Cody J. Martin: 'I wanted it to be honest'
Singer/songwriter Cody J. Martin releases debut
By Dan Kane
Canton Repository-Thursday, January 23rd, 2014.

When listening to Cody J. Martin's new album of mature and well-crafted original songs, it is hard to remember he is just 21. Influenced by Bob Dylan, Johnny Cash and others, Martin already has developed a distinctive style of his own, with vigorous singing, unpredictable melodies, nimble finger-picking and lyrics rich with imagery and emotion. His music is genuine and inspired.

Martin, a 2010 Tuslaw High School graduate who works by day at a warehouse, will celebrate the release of his 12-song solo debut, titled "Somewhere You'd Rather Be," with a concert Saturday night at The Auricle in downtown Canton.

Q. Congratulations on your first solo record. You must be excited.

A. "I'm really proud of it. It's the first thing I've ever been able to wrap in cellophane."

Q. You don't write simple verse-chorus-verse songs.

There are a lot of bends in the melodies and the lyrics tend to come non-stop.

A. "Sometimes the hardest part is catching my breath. There's a lot of words."

Q. When you are writing songs, is it usually the melody first or the lyrics?

A. "Since I started out as a guitar player, I write the bulk on guitar first, and the words separately, then I try to fit them together."

Q. One of my favorites on the album is "Lies of the Precious Kind," with that haunting line "I will die for you tomorrow only if you swear to die for me today." What is that song about exactly?

A. "It's about having a pre-conceived knowledge that you're going to cop out of a romantic involvement. About having someone in the palm of your hand and clenching your fist."

Q. Another line of yours that sticks with me is, "for tonight I failed to win your heart, but tomorrow is a brand new day" (from "Tomorrow Is a Brand New Day"). Good to hear some optimism there, Cody.

A. "On a record full of somewhat callous, confrontational songs, this is the one that kind of keeps you comfortable, I suppose. It's simple and self-explanatory. Very hope-filled.

Q. Your finger-picking is impressive throughout the record. How did you learn to play guitar that way?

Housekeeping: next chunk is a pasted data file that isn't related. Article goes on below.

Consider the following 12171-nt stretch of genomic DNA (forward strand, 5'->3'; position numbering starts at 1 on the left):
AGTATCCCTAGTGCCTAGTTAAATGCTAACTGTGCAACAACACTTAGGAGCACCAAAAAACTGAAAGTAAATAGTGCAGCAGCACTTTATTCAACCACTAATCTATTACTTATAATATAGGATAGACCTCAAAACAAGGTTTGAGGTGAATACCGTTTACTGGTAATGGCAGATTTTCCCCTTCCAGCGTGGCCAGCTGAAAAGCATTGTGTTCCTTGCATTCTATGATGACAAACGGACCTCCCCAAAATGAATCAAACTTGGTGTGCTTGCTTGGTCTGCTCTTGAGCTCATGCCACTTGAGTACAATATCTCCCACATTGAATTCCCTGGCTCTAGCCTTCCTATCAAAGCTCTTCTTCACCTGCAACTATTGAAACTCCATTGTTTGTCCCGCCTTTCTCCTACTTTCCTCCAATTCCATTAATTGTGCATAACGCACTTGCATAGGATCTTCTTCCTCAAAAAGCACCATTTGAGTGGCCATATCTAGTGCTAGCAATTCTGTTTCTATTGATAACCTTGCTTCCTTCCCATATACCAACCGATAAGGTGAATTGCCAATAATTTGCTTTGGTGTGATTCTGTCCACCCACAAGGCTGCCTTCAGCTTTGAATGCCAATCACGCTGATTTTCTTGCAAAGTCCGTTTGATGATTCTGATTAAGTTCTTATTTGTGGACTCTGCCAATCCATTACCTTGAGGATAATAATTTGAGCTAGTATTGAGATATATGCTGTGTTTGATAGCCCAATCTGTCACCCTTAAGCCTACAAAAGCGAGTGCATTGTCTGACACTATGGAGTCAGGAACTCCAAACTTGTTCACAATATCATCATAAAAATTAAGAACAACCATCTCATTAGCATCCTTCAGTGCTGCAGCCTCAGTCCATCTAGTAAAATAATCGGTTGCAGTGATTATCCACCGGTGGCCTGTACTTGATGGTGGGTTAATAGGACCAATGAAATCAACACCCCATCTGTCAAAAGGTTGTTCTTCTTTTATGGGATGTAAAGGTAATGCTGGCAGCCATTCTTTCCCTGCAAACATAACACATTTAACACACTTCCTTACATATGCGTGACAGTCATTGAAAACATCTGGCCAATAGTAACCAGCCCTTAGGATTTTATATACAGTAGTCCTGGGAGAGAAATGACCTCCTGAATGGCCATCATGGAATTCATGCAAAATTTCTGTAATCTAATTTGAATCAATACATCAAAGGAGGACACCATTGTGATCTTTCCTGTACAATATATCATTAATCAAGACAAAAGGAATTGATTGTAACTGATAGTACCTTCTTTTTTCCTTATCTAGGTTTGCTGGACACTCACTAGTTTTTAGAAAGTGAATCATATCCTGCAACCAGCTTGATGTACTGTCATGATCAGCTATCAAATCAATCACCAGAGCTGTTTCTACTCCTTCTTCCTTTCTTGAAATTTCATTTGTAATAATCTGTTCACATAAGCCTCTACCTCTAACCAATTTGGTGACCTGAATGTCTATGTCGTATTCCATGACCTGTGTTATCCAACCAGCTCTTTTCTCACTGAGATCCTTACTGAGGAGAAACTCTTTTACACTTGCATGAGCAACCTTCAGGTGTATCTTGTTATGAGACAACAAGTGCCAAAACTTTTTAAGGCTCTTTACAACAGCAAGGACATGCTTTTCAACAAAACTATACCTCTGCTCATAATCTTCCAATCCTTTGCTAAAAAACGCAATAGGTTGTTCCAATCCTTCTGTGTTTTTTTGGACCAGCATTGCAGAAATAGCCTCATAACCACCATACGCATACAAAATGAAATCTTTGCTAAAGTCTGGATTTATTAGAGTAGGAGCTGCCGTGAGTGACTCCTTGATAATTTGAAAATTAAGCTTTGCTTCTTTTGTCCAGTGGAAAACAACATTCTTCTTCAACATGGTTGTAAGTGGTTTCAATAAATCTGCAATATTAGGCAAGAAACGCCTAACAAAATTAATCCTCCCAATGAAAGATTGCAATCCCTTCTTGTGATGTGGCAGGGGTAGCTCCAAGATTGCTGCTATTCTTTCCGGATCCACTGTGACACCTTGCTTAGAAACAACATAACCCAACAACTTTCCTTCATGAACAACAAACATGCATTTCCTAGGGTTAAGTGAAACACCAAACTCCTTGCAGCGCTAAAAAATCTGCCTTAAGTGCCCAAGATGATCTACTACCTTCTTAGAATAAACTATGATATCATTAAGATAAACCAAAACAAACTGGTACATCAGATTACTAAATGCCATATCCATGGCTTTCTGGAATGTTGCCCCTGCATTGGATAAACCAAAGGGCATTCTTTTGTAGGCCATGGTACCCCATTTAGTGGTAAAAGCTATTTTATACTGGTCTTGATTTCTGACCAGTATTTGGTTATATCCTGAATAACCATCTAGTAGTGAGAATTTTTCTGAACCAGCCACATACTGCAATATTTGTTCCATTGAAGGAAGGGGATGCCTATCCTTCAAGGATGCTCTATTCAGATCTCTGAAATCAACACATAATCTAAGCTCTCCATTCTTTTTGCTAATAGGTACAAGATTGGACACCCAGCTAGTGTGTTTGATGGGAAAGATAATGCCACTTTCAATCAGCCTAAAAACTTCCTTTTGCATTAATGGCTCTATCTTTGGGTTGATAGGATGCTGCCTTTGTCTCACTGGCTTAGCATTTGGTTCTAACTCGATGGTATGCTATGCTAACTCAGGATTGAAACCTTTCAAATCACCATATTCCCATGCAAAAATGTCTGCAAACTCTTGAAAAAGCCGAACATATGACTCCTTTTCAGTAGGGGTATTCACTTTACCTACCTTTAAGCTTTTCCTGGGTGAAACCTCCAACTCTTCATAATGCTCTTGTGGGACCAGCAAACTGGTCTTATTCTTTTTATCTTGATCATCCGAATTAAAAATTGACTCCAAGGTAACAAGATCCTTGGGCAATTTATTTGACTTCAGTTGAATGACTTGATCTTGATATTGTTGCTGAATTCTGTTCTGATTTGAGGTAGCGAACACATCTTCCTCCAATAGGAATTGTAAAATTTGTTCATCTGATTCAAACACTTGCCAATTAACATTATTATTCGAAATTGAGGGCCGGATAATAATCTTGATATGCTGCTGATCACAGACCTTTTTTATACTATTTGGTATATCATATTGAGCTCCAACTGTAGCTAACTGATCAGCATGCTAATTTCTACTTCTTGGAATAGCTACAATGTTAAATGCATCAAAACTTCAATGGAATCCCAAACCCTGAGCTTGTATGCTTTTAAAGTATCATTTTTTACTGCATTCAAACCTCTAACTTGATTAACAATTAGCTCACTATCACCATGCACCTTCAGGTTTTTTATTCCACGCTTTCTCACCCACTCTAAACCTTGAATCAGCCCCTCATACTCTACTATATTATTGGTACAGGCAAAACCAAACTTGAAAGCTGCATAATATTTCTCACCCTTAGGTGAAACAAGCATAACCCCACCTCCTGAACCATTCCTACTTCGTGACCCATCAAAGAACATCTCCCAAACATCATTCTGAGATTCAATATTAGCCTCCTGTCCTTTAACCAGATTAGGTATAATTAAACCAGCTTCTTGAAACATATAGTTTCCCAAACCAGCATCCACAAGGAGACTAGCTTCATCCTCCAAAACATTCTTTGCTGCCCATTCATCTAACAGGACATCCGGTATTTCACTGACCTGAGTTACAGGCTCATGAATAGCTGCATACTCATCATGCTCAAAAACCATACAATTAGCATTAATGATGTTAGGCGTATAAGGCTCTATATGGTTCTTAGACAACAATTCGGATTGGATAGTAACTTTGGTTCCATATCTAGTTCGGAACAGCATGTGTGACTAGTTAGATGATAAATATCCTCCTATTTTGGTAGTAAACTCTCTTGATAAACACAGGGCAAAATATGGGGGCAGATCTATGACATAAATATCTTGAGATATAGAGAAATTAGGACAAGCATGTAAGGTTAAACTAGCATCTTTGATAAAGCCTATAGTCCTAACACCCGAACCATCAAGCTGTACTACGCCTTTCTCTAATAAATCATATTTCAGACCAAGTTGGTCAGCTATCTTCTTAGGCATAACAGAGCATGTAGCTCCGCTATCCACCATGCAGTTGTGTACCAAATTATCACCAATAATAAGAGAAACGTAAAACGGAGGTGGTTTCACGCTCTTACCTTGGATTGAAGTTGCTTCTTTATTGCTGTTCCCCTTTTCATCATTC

A. "I just picked it up from learning old Bob Dylan songs, like "Don't Think Twice, It's Alright."

Q. What were you going for sound-wise on the album?

A. "I wanted a stripped-down sound with not many bells and whistles. Stick to traditional instruments. Some are complete live-performance takes. John (Finley, co-producer) and I worked really hard to achieve a very natural-sounding recording. I wanted it to be honest to how I sound live."

Q. Where did you record?

A. "We did a lot at friends' houses. We went around and checked rooms. We did some at my grandmother's house. We recorded organ at Ron Flack's (RealGrey studio), some piano at Kopperhead, but we didn't do much studio."

Q. So it was a low-budget project?

A. "The real costs were buying microphones, which John and I went in on, the mastering and ordering the actual discs. We recorded through Pro Tools (software) on a buddy's laptop."

Q. You played electric guitar in a couple of rock bands (Creation in Chaos and Blackwater Union, both Repository Battle of the Band finalists) before going solo acoustic. How did you make the transition?

A. "After Creation dissolved, I started writing songs as practice more or less. I wrote a lot of songs that I never played out until I found my style. I kinda eased into performing at open mics, then I started playing at Arabica (now Karma Cafe), doing covers of Bob Dylan and Elliot Smith.

Q. Can you tell me about Dylan and other musicians you admire?

A. "I'm a big Dylan fan, especially from 'Bringing It All Back Home' in '62 up to about '76. I like Tom Waits for his lyrical style and weird instrumentation. Elliot Smith wrote some incredible stuff. Tallest Man on Earth is a Swedish folk artist I've seen twice and met; I adopted finger-picking from him. Lately I've been listening to the 'Anthology of American Folk Music,' which is a box set of music by Appalachians and old blues musicians taken from old 78s."

Q. When and how did you start playing guitar?